I liked Crocodoc personal, in fact, I found it a quite fascinating tool as it mad it very easy to have several people comment on and discuss any pdf document. But apart from suggesting it to students as a tool for their group assignments, I didn’t really use it a lot. Also because already more than I year ago, it somehow looked like a neglected side product that may be shut down any time. And now my suspicion was confirmed in an email from the Crocodoc founders, announcing that Crocodoc personal will be shut down on 1 November 2015.
This prompted me to search for alternatives to Crocodoc and this post is a first and somewhat preliminary review of what I found. I was surprised to see how the market for online annotation services has changed in the last year or two. When I found crocodoc in late 2013, it was one of two serious competitors, at least when it comes to free services, but I think even among the paid ones, I could not find anything that might have suited me. I was looking for something that would make collaborative reading of texts possible for students and which would allow colleagues to quickly scribble some comments into a draft document. Here are my brief notes that I took down at the time:
- diigo doesnt seem to support pdfs properly (although its apparently possible)
- a.nnotate seems great for pdfs, but free version only allows 30 pages per month
- mendeley would be excellent but free version only has one private group with max 3 members
- crocodoc: also looks good but I cant get the annotations to work on the ipad. need to check on PC
So the only serious contenders for me were a.nnotate and crocodoc at the time, with my final preference clearly being Crocodoc.
Annotate has now launched a more attractive service called Annotate.co. It is certainly worth looking at, but two things turned me off right away: first, the free version only allows two users (and every commentator is a user) and the paid version is catered more towards business/ work teams and would be too expensive for whole classes of students, let alone schools.
Apart from Annotate, there are Notable PDF, iAnnotate, and Notable. I’m trying not to spend too much time comparing stuff, when it’s not necessary. Looking at the four of these pretty quickly let me settle for Notable PDF for the time being in order to try it out.
Notable is good if you want to share among a virtually unlimited number of people and are prepared to pay US $19 for that. It might even be possible to use one such paid account for several classes/courses, but I didn’t check how exactly this would work in practice. There is also a free account with “limited features” but I couldn’t find any information about what features actually are included. Anyway, the reason I am not exploring this further at the moment is that even in the paid plans, you can only leave comments on the documents- That’s it. And that’s not enough for me. I want highlighting and free drawing on the page in addition to Word-style comments. At least.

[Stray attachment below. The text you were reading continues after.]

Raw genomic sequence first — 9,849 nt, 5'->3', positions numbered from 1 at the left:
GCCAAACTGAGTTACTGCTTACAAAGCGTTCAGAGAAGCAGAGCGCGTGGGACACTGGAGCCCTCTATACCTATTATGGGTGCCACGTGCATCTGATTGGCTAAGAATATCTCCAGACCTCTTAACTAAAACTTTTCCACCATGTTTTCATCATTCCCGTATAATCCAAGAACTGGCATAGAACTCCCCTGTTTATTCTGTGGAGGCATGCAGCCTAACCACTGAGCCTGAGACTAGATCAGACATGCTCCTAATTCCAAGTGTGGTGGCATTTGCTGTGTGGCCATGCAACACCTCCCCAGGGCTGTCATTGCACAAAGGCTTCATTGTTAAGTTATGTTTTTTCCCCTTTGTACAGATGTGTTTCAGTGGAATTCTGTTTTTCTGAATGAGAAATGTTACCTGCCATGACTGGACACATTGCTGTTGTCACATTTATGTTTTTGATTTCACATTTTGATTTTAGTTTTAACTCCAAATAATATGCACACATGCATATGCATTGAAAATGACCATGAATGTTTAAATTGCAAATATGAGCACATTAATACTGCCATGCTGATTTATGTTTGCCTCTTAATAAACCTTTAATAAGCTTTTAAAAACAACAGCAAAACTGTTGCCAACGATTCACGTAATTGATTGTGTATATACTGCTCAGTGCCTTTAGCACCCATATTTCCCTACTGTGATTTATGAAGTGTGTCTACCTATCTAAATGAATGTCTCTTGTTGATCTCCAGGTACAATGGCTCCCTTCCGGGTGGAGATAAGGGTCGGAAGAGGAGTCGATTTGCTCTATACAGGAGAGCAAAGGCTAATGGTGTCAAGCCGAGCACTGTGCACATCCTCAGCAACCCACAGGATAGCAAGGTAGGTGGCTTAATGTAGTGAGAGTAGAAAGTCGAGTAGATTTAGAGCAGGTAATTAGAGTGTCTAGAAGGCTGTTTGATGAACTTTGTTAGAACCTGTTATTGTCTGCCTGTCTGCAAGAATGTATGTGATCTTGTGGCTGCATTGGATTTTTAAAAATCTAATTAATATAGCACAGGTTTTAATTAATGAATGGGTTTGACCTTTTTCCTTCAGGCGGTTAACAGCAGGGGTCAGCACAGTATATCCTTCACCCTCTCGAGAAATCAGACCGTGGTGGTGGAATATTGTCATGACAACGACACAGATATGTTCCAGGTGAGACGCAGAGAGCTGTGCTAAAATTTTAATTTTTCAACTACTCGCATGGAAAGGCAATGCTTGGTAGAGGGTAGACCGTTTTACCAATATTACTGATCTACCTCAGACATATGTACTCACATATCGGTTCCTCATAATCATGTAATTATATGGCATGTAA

So, what’s wrong with iAnnotate? We’ll it’s pretty easy: it’s only for iOS and Android. Not for desktop PCs, i.e. no web-interface. No need for me to look any further further. But this minus can surely be a big plus if you need something that works well on your tablet or phone. I yet need to check how well Notable PDF works on those mobile devices.
As you can see, although there is a better variety to choose from it’s still pretty easy to make a choice. I will explore Notable PDF from now and I’ll let you know whether I ended up integrating it into one of my workflows and how. But since I wont be doing any teaching for a couple of years, I will not be testing it for teaching. Only research. Please leave a comment below if you have tried it for teaching. I am really curious if this could be a tool for teaching students how to read academic texts, basically by reading them together.
What I like about Notable PDF is that it can also function as your pdf Viewer (at least on Chrome) so that any pdf you open on the web will be displayed in Notable PDF, which means that you can start annotating it right away. However, I am currently using Adobe Acrobat Pro as a viewer (and editor) so I’ll have to see whether Notable PDF can really compete with this. But if you don’t have Acrobat, chances are that you will like Notable PDF better than the internal pdf viewer.
What also makes Notable PDF attractive for teaching is that it has a dedicated classroom plan for 2 US$ per student per year. It looks like the free version can bring you quite far as an individual and if you need more, the monthly plan for individuals is just $2. What I’m not sure is how well either of these versions will work for teams, i.e. peer collaboration. They have (more expensive) plans for that too, so there must be something that these plans have that the others don’t. Time to explore. Please share your views and experiences on this too